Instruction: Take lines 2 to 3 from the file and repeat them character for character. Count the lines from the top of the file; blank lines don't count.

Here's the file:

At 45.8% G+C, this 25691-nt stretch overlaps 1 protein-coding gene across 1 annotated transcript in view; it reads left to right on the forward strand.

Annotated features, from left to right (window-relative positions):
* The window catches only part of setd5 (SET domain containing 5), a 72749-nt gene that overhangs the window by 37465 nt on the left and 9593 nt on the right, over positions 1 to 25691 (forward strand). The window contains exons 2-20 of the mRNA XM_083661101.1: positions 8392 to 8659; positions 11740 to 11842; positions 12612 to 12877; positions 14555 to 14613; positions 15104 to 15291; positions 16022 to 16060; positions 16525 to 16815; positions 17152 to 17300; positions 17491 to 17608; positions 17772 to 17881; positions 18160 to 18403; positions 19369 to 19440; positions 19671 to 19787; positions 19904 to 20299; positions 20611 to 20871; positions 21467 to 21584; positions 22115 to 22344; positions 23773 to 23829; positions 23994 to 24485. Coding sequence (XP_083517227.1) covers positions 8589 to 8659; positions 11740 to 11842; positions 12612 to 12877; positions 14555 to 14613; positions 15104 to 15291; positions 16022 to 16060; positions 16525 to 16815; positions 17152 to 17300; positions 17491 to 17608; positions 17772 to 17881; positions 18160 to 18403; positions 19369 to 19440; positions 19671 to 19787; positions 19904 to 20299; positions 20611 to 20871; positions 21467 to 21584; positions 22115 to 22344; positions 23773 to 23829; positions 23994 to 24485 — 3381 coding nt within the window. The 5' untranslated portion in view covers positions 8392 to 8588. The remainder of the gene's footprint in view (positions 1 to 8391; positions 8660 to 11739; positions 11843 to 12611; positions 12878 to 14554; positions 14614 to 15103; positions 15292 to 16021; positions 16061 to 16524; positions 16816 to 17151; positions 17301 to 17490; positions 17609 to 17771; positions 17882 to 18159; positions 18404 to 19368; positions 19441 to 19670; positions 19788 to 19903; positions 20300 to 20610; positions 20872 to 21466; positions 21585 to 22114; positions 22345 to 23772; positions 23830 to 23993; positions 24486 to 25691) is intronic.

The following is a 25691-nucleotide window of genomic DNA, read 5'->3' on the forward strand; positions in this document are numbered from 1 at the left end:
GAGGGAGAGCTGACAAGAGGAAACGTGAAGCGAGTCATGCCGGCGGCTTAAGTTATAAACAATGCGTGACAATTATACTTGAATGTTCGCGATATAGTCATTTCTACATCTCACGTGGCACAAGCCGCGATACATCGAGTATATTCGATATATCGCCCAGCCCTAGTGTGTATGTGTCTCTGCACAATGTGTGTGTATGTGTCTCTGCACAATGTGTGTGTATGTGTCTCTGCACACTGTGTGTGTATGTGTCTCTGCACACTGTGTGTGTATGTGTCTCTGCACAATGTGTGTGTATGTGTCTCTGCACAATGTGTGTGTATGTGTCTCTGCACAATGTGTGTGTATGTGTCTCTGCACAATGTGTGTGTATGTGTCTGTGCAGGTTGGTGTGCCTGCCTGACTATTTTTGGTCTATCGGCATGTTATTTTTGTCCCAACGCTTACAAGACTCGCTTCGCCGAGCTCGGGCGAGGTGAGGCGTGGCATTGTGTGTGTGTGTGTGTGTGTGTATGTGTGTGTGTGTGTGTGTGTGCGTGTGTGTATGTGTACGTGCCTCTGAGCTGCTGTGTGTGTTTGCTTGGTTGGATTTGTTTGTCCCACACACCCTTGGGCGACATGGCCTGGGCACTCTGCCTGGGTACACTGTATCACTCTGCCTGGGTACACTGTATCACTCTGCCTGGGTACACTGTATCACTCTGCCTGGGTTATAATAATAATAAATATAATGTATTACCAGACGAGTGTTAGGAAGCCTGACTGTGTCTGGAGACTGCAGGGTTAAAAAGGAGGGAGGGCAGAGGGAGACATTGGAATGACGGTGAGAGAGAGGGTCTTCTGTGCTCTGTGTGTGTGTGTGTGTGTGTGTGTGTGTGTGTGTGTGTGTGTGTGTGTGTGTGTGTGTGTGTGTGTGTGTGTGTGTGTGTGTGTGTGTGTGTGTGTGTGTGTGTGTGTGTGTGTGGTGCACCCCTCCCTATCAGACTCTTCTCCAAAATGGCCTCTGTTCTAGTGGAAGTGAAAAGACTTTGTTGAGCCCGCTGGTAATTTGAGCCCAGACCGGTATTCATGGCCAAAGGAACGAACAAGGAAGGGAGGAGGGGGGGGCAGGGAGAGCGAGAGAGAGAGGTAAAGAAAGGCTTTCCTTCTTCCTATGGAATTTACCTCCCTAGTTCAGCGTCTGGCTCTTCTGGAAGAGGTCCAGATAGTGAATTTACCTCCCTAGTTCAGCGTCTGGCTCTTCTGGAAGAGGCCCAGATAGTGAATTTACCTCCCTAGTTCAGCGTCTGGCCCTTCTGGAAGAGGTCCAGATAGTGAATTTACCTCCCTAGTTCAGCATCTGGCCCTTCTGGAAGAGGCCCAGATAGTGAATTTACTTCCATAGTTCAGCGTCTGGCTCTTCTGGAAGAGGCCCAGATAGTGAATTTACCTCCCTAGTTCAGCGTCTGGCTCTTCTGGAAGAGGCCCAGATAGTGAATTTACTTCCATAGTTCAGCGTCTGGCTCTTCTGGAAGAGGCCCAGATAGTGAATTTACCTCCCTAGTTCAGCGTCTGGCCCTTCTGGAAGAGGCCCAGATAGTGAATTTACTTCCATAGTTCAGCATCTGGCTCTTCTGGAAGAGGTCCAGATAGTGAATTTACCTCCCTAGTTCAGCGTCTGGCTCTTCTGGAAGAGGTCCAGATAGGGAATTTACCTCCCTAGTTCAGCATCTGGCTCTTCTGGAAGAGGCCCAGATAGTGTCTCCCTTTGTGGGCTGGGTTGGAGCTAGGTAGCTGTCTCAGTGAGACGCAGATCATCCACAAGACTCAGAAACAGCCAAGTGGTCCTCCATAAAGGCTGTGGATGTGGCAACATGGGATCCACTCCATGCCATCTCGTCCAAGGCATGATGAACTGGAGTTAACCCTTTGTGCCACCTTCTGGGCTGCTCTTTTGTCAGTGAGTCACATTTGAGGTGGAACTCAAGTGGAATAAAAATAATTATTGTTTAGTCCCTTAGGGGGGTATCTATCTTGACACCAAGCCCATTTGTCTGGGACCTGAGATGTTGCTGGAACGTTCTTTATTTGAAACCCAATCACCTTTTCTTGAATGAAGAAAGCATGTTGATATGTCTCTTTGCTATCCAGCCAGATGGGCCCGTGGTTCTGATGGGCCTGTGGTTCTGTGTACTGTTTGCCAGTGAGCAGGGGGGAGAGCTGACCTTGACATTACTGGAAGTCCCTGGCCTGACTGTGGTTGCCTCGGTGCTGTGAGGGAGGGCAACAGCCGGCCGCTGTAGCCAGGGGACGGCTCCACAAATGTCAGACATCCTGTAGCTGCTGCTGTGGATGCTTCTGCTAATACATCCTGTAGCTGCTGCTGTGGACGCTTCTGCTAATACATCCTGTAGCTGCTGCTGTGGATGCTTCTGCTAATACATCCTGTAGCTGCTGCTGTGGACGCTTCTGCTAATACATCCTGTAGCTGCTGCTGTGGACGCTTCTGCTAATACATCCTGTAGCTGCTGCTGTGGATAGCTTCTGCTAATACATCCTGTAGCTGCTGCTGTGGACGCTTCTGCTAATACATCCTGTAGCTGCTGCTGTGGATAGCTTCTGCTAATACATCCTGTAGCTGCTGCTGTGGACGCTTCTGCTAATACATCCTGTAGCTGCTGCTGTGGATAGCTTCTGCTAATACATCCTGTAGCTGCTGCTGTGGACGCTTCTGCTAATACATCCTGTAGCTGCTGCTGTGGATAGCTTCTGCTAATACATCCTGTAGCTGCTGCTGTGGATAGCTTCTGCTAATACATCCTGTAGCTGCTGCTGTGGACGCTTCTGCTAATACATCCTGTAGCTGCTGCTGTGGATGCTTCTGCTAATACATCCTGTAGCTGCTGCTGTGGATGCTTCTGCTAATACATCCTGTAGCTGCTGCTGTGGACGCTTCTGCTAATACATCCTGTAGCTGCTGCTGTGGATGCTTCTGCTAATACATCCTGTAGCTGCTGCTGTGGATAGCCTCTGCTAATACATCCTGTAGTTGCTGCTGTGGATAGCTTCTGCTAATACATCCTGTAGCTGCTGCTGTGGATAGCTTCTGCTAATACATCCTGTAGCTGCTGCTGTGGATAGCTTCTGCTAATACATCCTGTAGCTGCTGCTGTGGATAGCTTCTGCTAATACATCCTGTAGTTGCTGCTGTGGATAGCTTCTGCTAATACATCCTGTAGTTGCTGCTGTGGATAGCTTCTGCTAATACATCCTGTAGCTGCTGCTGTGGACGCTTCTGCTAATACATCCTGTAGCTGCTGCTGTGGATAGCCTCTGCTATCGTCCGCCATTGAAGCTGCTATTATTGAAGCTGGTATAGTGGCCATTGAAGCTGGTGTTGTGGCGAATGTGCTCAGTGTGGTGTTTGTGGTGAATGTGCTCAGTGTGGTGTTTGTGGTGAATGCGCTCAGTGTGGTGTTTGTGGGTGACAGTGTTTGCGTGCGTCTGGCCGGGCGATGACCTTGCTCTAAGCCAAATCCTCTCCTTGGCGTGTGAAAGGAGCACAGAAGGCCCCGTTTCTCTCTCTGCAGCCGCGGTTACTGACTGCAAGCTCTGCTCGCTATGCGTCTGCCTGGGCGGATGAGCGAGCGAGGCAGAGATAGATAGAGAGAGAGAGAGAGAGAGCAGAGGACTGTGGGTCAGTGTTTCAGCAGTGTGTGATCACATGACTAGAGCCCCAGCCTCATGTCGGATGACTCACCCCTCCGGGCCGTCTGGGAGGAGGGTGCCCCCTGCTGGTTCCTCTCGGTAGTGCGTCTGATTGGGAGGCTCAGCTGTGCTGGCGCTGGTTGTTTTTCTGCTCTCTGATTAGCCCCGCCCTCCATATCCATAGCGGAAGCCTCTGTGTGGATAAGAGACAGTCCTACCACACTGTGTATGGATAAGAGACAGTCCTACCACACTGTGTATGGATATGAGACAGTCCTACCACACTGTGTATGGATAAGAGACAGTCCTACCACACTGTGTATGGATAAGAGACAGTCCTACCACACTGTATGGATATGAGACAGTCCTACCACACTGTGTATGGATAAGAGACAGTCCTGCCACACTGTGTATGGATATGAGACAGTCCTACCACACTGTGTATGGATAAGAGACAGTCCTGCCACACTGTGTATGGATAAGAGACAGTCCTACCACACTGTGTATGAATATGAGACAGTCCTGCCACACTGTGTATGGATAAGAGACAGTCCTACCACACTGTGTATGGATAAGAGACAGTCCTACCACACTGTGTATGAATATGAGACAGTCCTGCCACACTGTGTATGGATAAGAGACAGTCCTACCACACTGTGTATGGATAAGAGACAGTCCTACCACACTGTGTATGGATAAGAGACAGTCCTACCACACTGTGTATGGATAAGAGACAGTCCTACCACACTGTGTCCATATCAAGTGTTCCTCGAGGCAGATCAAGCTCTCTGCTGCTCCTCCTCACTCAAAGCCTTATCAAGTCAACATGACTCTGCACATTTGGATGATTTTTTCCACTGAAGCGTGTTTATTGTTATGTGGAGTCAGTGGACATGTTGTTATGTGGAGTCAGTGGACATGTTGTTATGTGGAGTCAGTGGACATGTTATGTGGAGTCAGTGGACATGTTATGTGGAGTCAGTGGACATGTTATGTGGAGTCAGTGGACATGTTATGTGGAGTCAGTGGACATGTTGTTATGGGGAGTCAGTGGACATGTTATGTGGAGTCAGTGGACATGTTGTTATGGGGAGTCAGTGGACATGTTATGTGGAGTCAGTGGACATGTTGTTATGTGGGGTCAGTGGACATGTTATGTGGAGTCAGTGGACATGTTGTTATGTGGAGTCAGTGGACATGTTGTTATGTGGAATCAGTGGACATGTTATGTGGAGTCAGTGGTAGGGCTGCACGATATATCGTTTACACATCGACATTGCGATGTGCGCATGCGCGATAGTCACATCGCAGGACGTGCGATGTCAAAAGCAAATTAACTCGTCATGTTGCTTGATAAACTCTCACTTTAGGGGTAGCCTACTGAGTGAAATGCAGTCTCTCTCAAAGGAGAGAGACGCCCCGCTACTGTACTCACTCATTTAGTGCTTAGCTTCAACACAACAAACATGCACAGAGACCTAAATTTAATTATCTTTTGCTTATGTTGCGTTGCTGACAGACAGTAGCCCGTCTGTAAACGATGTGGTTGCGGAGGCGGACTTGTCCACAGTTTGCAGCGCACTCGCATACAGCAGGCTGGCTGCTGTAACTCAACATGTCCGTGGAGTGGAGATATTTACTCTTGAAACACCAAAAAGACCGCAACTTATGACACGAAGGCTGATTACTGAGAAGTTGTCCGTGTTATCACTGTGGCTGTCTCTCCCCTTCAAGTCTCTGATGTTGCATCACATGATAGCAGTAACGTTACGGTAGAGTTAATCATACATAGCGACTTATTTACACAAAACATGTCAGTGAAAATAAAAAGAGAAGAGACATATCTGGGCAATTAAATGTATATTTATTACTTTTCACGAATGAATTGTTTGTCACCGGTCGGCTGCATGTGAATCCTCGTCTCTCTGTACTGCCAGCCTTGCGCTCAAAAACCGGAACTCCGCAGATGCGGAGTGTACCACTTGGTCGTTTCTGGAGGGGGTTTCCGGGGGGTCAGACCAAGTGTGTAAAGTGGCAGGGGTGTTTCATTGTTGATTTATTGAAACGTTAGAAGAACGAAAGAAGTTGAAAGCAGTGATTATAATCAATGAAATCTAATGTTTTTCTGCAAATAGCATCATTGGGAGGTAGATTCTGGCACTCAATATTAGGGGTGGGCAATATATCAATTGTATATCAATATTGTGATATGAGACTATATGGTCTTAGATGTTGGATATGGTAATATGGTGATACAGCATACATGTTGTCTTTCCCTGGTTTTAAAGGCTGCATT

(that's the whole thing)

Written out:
Annotated features, from left to right (window-relative positions):
* The window catches only part of setd5 (SET domain containing 5), a 72749-nt gene that overhangs the window by 37465 nt on the left and 9593 nt on the right, over positions 1 to 25691 (forward strand). The window contains exons 2-20 of the mRNA XM_083661101.1: positions 8392 to 8659; positions 11740 to 11842; positions 12612 to 12877; positions 14555 to 14613; positions 15104 to 15291; positions 16022 to 16060; positions 16525 to 16815; positions 17152 to 17300; positions 17491 to 17608; positions 17772 to 17881; positions 18160 to 18403; positions 19369 to 19440; positions 19671 to 19787; positions 19904 to 20299; positions 20611 to 20871; positions 21467 to 21584; positions 22115 to 22344; positions 23773 to 23829; positions 23994 to 24485. Coding sequence (XP_083517227.1) covers positions 8589 to 8659; positions 11740 to 11842; positions 12612 to 12877; positions 14555 to 14613; positions 15104 to 15291; positions 16022 to 16060; positions 16525 to 16815; positions 17152 to 17300; positions 17491 to 17608; positions 17772 to 17881; positions 18160 to 18403; positions 19369 to 19440; positions 19671 to 19787; positions 19904 to 20299; positions 20611 to 20871; positions 21467 to 21584; positions 22115 to 22344; positions 23773 to 23829; positions 23994 to 24485 — 3381 coding nt within the window. The 5' untranslated portion in view covers positions 8392 to 8588. The remainder of the gene's footprint in view (positions 1 to 8391; positions 8660 to 11739; positions 11843 to 12611; positions 12878 to 14554; positions 14614 to 15103; positions 15292 to 16021; positions 16061 to 16524; positions 16816 to 17151; positions 17301 to 17490; positions 17609 to 17771; positions 17882 to 18159; positions 18404 to 19368; positions 19441 to 19670; positions 19788 to 19903; positions 20300 to 20610; positions 20872 to 21466; positions 21585 to 22114; positions 22345 to 23772; positions 23830 to 23993; positions 24486 to 25691) is intronic.